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Are Montresor's two conditions for successful revenge mentioned at the end of the first...
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Yes, both of these conditions for successful revenge are fulfilled. Poe takes pains to show that Fortunato, though intoxicated, knows what is happening and who is responsible. From the time the two men meet on the street until Fortunto is enchained and Montresor is constructing the wall, Fortunato never calls Montresor by name. Then at last he cries out, "For the love of God, Montresor!" This is intended to show that he is sober enough to understand what is happening and who is going to leave him to a horrible, lingering death.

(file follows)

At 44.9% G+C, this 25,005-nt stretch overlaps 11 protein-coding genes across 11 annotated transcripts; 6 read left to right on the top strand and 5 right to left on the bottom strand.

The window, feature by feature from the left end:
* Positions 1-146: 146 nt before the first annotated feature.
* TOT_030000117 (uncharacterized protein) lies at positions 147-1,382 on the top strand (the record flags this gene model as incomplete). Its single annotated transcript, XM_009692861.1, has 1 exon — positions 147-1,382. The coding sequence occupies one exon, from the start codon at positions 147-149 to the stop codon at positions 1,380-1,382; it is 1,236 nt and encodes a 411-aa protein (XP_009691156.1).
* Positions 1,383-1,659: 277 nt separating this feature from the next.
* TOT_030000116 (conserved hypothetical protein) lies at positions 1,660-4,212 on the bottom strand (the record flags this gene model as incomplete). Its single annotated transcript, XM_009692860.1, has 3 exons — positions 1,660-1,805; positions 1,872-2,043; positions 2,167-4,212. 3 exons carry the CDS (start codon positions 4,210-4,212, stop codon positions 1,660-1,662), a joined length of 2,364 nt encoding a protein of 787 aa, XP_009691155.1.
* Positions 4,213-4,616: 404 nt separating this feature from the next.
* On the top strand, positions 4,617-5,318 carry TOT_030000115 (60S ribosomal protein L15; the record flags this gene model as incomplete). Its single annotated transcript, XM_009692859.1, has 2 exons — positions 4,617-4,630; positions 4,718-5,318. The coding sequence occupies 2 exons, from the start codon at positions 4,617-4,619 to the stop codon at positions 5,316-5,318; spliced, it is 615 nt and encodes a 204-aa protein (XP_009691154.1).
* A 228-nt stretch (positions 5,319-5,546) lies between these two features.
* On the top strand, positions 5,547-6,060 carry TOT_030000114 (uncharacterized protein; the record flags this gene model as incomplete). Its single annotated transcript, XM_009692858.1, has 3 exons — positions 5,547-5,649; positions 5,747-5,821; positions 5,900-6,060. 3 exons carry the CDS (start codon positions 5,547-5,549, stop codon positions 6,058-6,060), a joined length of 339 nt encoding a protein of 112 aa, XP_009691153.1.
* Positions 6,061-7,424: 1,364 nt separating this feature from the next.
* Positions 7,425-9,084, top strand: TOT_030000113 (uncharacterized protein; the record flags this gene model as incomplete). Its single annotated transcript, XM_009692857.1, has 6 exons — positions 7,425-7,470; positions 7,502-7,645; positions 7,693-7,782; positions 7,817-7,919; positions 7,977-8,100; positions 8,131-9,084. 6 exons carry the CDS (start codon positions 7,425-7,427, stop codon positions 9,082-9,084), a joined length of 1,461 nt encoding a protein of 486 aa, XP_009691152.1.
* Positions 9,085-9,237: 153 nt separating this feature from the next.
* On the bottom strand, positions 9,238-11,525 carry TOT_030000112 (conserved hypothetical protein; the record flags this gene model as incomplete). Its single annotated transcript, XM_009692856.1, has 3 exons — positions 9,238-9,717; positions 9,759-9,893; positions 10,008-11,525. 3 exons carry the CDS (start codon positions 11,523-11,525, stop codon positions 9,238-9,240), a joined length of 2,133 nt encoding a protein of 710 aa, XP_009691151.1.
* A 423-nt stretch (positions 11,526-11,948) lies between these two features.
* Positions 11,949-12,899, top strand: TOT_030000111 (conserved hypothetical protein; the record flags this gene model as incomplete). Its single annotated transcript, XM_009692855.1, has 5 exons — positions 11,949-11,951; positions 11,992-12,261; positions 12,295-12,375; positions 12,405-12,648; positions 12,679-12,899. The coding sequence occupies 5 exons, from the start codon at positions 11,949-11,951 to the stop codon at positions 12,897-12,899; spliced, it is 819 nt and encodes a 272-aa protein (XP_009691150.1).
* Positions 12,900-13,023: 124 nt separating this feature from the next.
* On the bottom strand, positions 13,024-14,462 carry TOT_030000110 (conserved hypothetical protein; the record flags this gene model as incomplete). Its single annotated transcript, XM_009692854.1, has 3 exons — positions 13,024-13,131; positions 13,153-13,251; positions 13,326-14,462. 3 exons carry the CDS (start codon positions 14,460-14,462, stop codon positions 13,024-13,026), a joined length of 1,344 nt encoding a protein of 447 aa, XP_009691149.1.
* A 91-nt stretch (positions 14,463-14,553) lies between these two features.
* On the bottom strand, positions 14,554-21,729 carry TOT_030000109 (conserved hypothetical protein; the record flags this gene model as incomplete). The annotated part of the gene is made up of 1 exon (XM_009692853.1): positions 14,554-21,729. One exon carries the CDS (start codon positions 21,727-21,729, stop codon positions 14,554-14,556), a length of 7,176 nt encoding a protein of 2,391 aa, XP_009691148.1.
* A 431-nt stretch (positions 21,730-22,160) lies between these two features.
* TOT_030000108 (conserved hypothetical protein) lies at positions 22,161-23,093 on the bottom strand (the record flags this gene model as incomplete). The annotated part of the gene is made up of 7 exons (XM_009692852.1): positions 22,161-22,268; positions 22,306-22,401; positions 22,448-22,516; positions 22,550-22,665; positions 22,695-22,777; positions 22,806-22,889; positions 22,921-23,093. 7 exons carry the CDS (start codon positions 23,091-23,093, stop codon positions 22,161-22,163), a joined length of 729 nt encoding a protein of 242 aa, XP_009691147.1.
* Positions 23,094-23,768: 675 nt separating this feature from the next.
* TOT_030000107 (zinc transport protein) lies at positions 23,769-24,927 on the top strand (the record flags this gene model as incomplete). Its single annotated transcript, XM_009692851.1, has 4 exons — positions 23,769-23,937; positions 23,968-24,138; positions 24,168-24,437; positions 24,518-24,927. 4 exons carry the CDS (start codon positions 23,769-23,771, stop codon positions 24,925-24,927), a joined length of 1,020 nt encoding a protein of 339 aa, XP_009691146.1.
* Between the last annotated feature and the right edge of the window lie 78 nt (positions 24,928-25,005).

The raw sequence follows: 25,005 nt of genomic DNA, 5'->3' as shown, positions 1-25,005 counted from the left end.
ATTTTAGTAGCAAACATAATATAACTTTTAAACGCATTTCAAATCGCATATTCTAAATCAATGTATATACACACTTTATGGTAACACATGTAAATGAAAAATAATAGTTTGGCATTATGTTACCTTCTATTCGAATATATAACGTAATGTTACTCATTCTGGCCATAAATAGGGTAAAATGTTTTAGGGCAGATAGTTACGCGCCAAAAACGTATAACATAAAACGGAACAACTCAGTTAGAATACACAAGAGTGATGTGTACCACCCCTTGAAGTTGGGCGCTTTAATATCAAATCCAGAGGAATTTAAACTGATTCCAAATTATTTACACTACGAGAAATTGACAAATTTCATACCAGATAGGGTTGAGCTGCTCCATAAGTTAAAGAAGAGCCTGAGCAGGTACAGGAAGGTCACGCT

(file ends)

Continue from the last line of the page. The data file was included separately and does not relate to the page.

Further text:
As far as getting away with the crime, Montresor states at the end of his manuscript that the body has not been "disturbed" in fifty years. He uses the word "disturbed," but the meaning is clear that the body has not been discovered in that time. He refers to Fortunato as "my friend" and "my good friend" throughout the tale. No doubt he has made a point of referring to Fortunato as his friend consistently in conversations with everyone who knows them. He has always smiled at Fortunato and behaved in a most friendly manner, as he says at the beginning of the story. Thus, when Fortunato turns up missing and a big search and investigation take place, no one would think of questioning Montresor or searching his premises because he is such a "good friend" of the missing man.
Posted by billdelaney on January 29, 2012 at 4:36 AM (Answer #1)
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